Saturday, September 25, 2010
Wallowing in Decline Americans have gone from gloating over their global influence to bemoaning the loss of it. They were wrong then, and they're wrong now. BY JAMES TRAUB
In Super Sad True Love Story, the novelist Gary Shteyngart imagines a not-very-remote future in which the United States, having giddily spent itself into bankruptcy, falls into the hands of Chinese bankers, who call in their T-bills, precipitating armed warfare and state collapse. The comic apocalypse conjured by Shteyngart, a wry connoisseur of baroque states of decline, induces in the reader a peculiar sense of queasiness: Is that not, in fact, what lies ahead? In a recent column titled "Too Many Hamburgers?" the New York Times' Thomas Friedman offered a particularly stomach-wrenching version of the Spenglerian nightmare, in which America is personified by an overweight and overconfident boy who loses a footrace to a fiercely competitive Chinese kid. Declinism has begun to settle into our bones.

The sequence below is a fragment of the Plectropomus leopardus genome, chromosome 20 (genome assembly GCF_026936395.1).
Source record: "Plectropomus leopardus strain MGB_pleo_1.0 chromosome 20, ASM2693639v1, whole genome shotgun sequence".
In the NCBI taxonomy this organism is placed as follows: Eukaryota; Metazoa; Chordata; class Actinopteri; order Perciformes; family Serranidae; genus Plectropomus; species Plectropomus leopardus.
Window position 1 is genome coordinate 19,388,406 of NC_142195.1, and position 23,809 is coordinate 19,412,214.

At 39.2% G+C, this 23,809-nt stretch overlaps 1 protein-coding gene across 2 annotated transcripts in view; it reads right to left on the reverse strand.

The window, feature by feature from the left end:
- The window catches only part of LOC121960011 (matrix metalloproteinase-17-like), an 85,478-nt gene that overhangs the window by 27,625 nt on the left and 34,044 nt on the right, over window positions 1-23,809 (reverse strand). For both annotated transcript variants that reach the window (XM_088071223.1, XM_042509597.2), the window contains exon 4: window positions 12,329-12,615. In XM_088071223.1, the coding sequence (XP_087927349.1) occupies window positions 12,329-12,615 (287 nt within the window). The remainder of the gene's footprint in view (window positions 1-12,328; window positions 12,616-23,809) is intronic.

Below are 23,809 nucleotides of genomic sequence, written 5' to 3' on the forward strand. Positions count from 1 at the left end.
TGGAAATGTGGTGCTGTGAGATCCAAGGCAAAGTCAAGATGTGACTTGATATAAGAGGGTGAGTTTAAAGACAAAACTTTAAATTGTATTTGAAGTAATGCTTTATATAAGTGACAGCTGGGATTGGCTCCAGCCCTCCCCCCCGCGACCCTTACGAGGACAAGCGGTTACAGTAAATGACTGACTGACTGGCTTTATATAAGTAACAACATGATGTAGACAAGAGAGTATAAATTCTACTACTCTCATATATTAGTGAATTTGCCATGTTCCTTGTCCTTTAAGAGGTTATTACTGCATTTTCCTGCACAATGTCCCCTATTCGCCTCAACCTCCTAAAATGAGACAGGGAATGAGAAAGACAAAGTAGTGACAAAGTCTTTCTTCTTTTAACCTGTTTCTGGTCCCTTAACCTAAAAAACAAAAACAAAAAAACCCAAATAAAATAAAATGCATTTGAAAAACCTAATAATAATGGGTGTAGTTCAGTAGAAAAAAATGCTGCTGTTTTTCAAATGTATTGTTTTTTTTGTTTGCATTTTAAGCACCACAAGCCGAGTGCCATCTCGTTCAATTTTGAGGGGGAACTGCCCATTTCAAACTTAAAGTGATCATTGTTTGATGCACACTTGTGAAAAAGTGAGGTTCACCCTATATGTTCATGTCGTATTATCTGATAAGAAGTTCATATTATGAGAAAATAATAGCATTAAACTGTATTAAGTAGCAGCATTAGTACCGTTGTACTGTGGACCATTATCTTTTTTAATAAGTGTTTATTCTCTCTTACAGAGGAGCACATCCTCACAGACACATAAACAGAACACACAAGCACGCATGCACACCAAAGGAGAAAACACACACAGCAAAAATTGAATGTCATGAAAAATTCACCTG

Nothing is foretold, of course. But you wouldn't want to bet the house, or even a sofa set, that the United States will overcome the rampant triviality of its culture, the self-righteousness of its national psyche, or the ideological paralysis of its politics in order to deal with the lack of critical investment, the decline of human capital, the looming tidal wave of entitlement spending, and the like. Another generation of this squandering of national assets, and Americans may find themselves clamoring for Shteyngart's "yuan-pegged dollars."
The United States remains unmatched in economic and military might. It leads because no other country -- and certainly not China -- aspires to the job, much less has the capacity for it. But the United States no longer enjoys the deference paid it only a decade or two ago. And the country has begun to run up against the limits of its resources as international commitments become increasingly mismatched with capacities. American hegemony has thus slipped both in relative and in absolute terms. Less than a decade ago, works like Walter Russell Mead's Power, Terror, Peace, and War celebrated the triumph of "millennial capitalism" and thus of American supremacy; henceforth we will be wallowing in the literature of decline. We should, of course, be as skeptical of this new narrative as we ought to have been of the triumphalist canon that preceded it.
Posted by Michele Kearney at 11:01 AM